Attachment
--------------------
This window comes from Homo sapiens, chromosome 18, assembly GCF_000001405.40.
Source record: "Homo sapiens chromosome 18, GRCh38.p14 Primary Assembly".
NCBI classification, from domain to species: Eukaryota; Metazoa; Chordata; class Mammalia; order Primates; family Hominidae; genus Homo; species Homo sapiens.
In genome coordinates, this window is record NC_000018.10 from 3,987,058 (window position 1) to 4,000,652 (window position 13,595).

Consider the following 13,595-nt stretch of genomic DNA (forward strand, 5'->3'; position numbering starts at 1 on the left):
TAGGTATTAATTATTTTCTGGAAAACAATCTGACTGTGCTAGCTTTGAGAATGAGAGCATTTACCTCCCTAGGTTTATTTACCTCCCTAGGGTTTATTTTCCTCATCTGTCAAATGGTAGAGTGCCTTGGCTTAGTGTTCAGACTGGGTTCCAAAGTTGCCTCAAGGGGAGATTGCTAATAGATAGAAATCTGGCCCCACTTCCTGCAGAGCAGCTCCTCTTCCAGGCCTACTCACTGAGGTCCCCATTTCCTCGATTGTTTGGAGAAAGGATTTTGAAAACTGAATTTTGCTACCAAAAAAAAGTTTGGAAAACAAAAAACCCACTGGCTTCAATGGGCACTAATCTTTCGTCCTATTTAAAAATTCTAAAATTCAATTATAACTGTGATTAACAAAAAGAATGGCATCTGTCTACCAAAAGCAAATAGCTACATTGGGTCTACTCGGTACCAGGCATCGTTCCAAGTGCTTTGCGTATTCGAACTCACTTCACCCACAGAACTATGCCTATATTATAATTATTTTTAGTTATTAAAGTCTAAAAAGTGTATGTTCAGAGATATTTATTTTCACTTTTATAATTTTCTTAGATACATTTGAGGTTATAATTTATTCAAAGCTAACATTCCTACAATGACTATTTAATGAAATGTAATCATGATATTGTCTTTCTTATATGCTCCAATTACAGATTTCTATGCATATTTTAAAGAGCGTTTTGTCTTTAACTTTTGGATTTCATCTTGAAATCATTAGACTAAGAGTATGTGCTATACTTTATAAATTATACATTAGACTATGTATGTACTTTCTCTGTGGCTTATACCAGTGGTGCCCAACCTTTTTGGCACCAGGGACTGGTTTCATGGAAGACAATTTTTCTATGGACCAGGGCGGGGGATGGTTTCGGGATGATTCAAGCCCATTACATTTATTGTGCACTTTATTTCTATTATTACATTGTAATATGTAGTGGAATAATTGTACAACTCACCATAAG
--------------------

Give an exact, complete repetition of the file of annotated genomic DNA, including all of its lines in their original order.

This window comes from Homo sapiens, chromosome 18, assembly GCF_000001405.40.
Source record: "Homo sapiens chromosome 18, GRCh38.p14 Primary Assembly".
NCBI classification, from domain to species: Eukaryota; Metazoa; Chordata; class Mammalia; order Primates; family Hominidae; genus Homo; species Homo sapiens.
In genome coordinates, this window is record NC_000018.10 from 3,987,058 (window position 1) to 4,000,652 (window position 13,595).

Consider the following 13,595-nt stretch of genomic DNA (forward strand, 5'->3'; position numbering starts at 1 on the left):
TAGGTATTAATTATTTTCTGGAAAACAATCTGACTGTGCTAGCTTTGAGAATGAGAGCATTTACCTCCCTAGGTTTATTTACCTCCCTAGGGTTTATTTTCCTCATCTGTCAAATGGTAGAGTGCCTTGGCTTAGTGTTCAGACTGGGTTCCAAAGTTGCCTCAAGGGGAGATTGCTAATAGATAGAAATCTGGCCCCACTTCCTGCAGAGCAGCTCCTCTTCCAGGCCTACTCACTGAGGTCCCCATTTCCTCGATTGTTTGGAGAAAGGATTTTGAAAACTGAATTTTGCTACCAAAAAAAAGTTTGGAAAACAAAAAACCCACTGGCTTCAATGGGCACTAATCTTTCGTCCTATTTAAAAATTCTAAAATTCAATTATAACTGTGATTAACAAAAAGAATGGCATCTGTCTACCAAAAGCAAATAGCTACATTGGGTCTACTCGGTACCAGGCATCGTTCCAAGTGCTTTGCGTATTCGAACTCACTTCACCCACAGAACTATGCCTATATTATAATTATTTTTAGTTATTAAAGTCTAAAAAGTGTATGTTCAGAGATATTTATTTTCACTTTTATAATTTTCTTAGATACATTTGAGGTTATAATTTATTCAAAGCTAACATTCCTACAATGACTATTTAATGAAATGTAATCATGATATTGTCTTTCTTATATGCTCCAATTACAGATTTCTATGCATATTTTAAAGAGCGTTTTGTCTTTAACTTTTGGATTTCATCTTGAAATCATTAGACTAAGAGTATGTGCTATACTTTATAAATTATACATTAGACTATGTATGTACTTTCTCTGTGGCTTATACCAGTGGTGCCCAACCTTTTTGGCACCAGGGACTGGTTTCATGGAAGACAATTTTTCTATGGACCAGGGCGGGGGATGGTTTCGGGATGATTCAAGCCCATTACATTTATTGTGCACTTTATTTCTATTATTACATTGTAATATGTAGTGGAATAATTGTACAACTCACCATAAG